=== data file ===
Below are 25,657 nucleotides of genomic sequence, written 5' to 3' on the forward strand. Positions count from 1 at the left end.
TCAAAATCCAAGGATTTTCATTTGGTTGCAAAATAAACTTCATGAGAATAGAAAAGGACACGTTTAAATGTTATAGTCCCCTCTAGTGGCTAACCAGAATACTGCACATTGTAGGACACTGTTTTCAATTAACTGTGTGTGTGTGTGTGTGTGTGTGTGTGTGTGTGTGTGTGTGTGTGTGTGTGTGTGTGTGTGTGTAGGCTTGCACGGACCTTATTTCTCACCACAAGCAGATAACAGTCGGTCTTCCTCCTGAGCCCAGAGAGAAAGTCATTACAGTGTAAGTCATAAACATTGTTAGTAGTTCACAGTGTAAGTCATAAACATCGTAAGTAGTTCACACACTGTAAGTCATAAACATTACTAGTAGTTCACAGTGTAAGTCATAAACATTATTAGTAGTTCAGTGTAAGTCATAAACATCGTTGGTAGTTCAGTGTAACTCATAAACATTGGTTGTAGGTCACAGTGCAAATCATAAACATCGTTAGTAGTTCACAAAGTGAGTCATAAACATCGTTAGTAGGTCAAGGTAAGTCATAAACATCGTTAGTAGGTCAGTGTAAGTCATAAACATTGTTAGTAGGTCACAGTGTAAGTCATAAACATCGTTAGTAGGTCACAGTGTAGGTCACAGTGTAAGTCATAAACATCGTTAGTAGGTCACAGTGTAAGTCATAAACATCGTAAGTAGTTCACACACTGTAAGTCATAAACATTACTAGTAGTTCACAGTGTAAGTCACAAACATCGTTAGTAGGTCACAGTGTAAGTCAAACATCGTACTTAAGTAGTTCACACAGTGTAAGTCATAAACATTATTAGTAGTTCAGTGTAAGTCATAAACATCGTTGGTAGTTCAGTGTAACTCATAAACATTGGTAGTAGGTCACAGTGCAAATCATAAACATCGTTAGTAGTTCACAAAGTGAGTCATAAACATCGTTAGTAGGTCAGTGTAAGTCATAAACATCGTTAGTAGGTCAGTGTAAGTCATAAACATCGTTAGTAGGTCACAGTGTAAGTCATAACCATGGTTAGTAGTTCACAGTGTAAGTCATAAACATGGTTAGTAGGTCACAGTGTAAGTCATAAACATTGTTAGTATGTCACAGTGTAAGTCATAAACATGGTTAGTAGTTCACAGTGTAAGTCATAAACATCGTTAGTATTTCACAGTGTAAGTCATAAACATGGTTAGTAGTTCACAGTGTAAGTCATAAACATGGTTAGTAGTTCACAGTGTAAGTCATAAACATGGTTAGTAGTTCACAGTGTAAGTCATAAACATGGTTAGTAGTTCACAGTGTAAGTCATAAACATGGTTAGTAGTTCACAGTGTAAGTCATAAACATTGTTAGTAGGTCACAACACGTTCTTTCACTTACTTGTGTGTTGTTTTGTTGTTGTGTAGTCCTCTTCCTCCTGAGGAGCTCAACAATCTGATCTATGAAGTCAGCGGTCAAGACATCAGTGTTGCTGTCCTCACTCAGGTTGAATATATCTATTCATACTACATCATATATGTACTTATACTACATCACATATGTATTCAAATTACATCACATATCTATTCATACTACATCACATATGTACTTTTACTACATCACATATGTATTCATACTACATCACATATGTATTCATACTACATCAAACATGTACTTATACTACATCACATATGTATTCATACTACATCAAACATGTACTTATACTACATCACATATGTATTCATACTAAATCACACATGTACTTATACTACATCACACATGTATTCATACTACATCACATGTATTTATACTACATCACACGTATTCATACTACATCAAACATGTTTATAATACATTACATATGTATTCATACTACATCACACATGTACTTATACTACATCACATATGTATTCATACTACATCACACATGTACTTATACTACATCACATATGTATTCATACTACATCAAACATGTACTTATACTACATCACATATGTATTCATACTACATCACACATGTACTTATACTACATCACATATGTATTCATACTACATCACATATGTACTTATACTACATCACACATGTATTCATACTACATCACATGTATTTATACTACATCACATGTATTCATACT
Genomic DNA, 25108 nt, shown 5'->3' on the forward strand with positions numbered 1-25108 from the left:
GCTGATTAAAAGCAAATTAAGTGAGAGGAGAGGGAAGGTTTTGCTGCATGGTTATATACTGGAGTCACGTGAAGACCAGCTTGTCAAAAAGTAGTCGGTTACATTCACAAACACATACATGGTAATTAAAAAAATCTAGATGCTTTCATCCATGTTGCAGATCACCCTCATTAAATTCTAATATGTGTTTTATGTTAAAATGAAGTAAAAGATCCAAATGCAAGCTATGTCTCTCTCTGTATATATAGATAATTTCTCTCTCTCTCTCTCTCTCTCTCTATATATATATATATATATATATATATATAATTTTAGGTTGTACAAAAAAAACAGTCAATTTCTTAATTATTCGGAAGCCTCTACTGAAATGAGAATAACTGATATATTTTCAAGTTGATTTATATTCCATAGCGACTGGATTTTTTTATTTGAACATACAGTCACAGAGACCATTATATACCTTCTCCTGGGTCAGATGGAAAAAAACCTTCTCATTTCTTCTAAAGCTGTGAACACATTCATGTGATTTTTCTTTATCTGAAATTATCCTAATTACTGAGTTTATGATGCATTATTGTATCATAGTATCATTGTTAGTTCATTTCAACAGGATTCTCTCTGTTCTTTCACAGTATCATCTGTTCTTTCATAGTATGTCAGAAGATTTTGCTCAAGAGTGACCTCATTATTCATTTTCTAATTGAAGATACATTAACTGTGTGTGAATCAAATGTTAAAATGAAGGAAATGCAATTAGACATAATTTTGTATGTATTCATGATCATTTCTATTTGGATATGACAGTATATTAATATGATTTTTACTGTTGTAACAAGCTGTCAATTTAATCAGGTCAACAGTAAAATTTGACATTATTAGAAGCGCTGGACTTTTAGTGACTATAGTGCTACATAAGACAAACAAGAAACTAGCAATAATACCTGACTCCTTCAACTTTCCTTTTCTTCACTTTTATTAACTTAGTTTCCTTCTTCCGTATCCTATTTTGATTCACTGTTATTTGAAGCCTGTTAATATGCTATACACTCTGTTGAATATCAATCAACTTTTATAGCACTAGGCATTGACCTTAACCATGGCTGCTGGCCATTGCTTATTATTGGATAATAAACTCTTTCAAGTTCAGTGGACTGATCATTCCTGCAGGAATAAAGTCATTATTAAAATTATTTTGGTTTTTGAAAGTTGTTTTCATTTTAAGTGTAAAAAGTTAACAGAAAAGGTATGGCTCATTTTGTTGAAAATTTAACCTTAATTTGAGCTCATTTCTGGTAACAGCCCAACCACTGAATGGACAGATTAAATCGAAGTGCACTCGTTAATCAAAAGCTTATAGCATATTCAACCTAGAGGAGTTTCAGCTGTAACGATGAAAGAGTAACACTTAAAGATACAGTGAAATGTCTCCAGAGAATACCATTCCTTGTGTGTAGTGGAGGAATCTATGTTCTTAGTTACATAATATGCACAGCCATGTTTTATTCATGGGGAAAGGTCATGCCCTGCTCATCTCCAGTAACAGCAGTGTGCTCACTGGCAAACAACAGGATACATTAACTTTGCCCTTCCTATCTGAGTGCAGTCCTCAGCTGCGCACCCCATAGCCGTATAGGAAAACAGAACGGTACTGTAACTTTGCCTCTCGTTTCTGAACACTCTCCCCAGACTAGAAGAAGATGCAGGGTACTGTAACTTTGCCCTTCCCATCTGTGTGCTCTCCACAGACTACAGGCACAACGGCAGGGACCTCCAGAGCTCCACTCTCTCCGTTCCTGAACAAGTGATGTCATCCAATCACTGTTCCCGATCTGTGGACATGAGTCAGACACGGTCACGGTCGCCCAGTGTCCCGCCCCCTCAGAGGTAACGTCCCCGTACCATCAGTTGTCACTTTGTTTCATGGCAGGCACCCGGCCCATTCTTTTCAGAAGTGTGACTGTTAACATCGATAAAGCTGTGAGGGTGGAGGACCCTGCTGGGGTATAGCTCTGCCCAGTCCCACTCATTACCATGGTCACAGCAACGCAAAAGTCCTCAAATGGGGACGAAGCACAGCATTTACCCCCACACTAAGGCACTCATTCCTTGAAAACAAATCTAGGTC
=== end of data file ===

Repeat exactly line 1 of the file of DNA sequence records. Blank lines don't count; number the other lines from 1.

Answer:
Below are 25,657 nucleotides of genomic sequence, written 5' to 3' on the forward strand. Positions count from 1 at the left end.